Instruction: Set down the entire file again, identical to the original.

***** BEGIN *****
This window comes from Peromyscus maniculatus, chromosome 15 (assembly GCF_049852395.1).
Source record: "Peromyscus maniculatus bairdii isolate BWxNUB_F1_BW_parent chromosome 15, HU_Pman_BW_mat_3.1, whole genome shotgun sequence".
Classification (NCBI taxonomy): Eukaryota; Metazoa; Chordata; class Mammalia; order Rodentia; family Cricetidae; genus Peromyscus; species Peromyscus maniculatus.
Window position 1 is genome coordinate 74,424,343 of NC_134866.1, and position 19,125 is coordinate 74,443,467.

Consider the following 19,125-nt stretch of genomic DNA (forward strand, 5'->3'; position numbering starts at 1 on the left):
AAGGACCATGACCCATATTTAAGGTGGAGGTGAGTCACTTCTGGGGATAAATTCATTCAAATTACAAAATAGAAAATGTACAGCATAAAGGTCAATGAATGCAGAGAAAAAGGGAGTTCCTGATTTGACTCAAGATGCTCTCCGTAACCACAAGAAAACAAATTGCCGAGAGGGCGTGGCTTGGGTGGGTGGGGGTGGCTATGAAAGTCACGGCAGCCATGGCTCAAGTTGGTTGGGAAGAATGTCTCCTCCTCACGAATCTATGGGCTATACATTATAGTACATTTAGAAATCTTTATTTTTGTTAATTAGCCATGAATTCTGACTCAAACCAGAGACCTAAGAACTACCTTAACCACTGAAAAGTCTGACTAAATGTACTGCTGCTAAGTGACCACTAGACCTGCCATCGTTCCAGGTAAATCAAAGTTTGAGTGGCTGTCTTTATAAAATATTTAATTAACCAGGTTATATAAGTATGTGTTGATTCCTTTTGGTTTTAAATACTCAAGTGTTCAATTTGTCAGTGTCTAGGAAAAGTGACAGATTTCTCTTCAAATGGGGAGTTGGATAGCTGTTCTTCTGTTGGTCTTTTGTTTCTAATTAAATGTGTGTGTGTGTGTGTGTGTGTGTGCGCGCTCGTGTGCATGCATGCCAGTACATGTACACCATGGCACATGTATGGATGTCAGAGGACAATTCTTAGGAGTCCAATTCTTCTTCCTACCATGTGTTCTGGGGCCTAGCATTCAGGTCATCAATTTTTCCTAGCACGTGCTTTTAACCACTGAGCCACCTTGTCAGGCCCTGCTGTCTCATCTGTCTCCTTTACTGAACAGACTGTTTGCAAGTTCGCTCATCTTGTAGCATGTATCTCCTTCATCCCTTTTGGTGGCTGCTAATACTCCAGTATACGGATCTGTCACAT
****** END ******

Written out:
This window comes from Peromyscus maniculatus, chromosome 15 (assembly GCF_049852395.1).
Source record: "Peromyscus maniculatus bairdii isolate BWxNUB_F1_BW_parent chromosome 15, HU_Pman_BW_mat_3.1, whole genome shotgun sequence".
Classification (NCBI taxonomy): Eukaryota; Metazoa; Chordata; class Mammalia; order Rodentia; family Cricetidae; genus Peromyscus; species Peromyscus maniculatus.
Window position 1 is genome coordinate 74,424,343 of NC_134866.1, and position 19,125 is coordinate 74,443,467.

Consider the following 19,125-nt stretch of genomic DNA (forward strand, 5'->3'; position numbering starts at 1 on the left):
AAGGACCATGACCCATATTTAAGGTGGAGGTGAGTCACTTCTGGGGATAAATTCATTCAAATTACAAAATAGAAAATGTACAGCATAAAGGTCAATGAATGCAGAGAAAAAGGGAGTTCCTGATTTGACTCAAGATGCTCTCCGTAACCACAAGAAAACAAATTGCCGAGAGGGCGTGGCTTGGGTGGGTGGGGGTGGCTATGAAAGTCACGGCAGCCATGGCTCAAGTTGGTTGGGAAGAATGTCTCCTCCTCACGAATCTATGGGCTATACATTATAGTACATTTAGAAATCTTTATTTTTGTTAATTAGCCATGAATTCTGACTCAAACCAGAGACCTAAGAACTACCTTAACCACTGAAAAGTCTGACTAAATGTACTGCTGCTAAGTGACCACTAGACCTGCCATCGTTCCAGGTAAATCAAAGTTTGAGTGGCTGTCTTTATAAAATATTTAATTAACCAGGTTATATAAGTATGTGTTGATTCCTTTTGGTTTTAAATACTCAAGTGTTCAATTTGTCAGTGTCTAGGAAAAGTGACAGATTTCTCTTCAAATGGGGAGTTGGATAGCTGTTCTTCTGTTGGTCTTTTGTTTCTAATTAAATGTGTGTGTGTGTGTGTGTGTGTGTGCGCGCTCGTGTGCATGCATGCCAGTACATGTACACCATGGCACATGTATGGATGTCAGAGGACAATTCTTAGGAGTCCAATTCTTCTTCCTACCATGTGTTCTGGGGCCTAGCATTCAGGTCATCAATTTTTCCTAGCACGTGCTTTTAACCACTGAGCCACCTTGTCAGGCCCTGCTGTCTCATCTGTCTCCTTTACTGAACAGACTGTTTGCAAGTTCGCTCATCTTGTAGCATGTATCTCCTTCATCCCTTTTGGTGGCTGCTAATACTCCAGTATACGGATCTGTCACAT